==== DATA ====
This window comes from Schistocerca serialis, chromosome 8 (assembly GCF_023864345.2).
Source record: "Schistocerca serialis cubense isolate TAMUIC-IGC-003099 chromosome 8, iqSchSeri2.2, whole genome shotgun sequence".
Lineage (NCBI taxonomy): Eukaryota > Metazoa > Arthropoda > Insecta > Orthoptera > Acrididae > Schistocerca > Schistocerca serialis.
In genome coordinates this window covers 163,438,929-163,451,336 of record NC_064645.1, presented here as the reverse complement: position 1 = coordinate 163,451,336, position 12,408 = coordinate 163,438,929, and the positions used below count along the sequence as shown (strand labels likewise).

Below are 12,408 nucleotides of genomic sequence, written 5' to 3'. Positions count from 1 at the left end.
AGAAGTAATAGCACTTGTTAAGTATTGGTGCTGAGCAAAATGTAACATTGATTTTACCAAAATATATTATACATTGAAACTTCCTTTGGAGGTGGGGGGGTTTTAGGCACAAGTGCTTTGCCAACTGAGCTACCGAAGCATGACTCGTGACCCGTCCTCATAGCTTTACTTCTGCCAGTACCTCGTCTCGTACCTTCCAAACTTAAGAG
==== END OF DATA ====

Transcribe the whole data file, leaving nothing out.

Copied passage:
This window comes from Schistocerca serialis, chromosome 8 (assembly GCF_023864345.2).
Source record: "Schistocerca serialis cubense isolate TAMUIC-IGC-003099 chromosome 8, iqSchSeri2.2, whole genome shotgun sequence".
Lineage (NCBI taxonomy): Eukaryota > Metazoa > Arthropoda > Insecta > Orthoptera > Acrididae > Schistocerca > Schistocerca serialis.
In genome coordinates this window covers 163,438,929-163,451,336 of record NC_064645.1, presented here as the reverse complement: position 1 = coordinate 163,451,336, position 12,408 = coordinate 163,438,929, and the positions used below count along the sequence as shown (strand labels likewise).

Below are 12,408 nucleotides of genomic sequence, written 5' to 3'. Positions count from 1 at the left end.
AGAAGTAATAGCACTTGTTAAGTATTGGTGCTGAGCAAAATGTAACATTGATTTTACCAAAATATATTATACATTGAAACTTCCTTTGGAGGTGGGGGGGTTTTAGGCACAAGTGCTTTGCCAACTGAGCTACCGAAGCATGACTCGTGACCCGTCCTCATAGCTTTACTTCTGCCAGTACCTCGTCTCGTACCTTCCAAACTTAAGAG